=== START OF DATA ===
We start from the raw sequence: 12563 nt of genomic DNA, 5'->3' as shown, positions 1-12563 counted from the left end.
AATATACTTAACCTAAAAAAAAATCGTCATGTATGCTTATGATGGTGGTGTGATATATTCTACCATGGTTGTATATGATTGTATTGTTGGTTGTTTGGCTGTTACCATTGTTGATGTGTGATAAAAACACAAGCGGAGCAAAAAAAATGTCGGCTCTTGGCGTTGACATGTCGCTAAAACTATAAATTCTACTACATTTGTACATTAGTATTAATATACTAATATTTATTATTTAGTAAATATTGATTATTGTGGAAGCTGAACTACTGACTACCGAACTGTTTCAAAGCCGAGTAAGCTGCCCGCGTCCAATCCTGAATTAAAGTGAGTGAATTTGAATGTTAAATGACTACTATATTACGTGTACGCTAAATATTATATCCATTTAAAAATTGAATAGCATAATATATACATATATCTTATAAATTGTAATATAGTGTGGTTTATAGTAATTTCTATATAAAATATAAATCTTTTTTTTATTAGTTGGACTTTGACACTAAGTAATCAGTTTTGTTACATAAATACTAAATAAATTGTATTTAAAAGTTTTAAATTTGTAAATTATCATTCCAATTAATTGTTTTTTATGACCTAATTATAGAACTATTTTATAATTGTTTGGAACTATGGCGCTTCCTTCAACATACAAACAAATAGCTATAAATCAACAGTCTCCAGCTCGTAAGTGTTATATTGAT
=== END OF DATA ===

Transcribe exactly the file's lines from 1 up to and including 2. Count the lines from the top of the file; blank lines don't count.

We start from the raw sequence: 12563 nt of genomic DNA, 5'->3' as shown, positions 1-12563 counted from the left end.
AATATACTTAACCTAAAAAAAAATCGTCATGTATGCTTATGATGGTGGTGTGATATATTCTACCATGGTTGTATATGATTGTATTGTTGGTTGTTTGGCTGTTACCATTGTTGATGTGTGATAAAAACACAAGCGGAGCAAAAAAAATGTCGGCTCTTGGCGTTGACATGTCGCTAAAACTATAAATTCTACTACATTTGTACATTAGTATTAATATACTAATATTTATTATTTAGTAAATATTGATTATTGTGGAAGCTGAACTACTGACTACCGAACTGTTTCAAAGCCGAGTAAGCTGCCCGCGTCCAATCCTGAATTAAAGTGAGTGAATTTGAATGTTAAATGACTACTATATTACGTGTACGCTAAATATTATATCCATTTAAAAATTGAATAGCATAATATATACATATATCTTATAAATTGTAATATAGTGTGGTTTATAGTAATTTCTATATAAAATATAAATCTTTTTTTTATTAGTTGGACTTTGACACTAAGTAATCAGTTTTGTTACATAAATACTAAATAAATTGTATTTAAAAGTTTTAAATTTGTAAATTATCATTCCAATTAATTGTTTTTTATGACCTAATTATAGAACTATTTTATAATTGTTTGGAACTATGGCGCTTCCTTCAACATACAAACAAATAGCTATAAATCAACAGTCTCCAGCTCGTAAGTGTTATATTGAT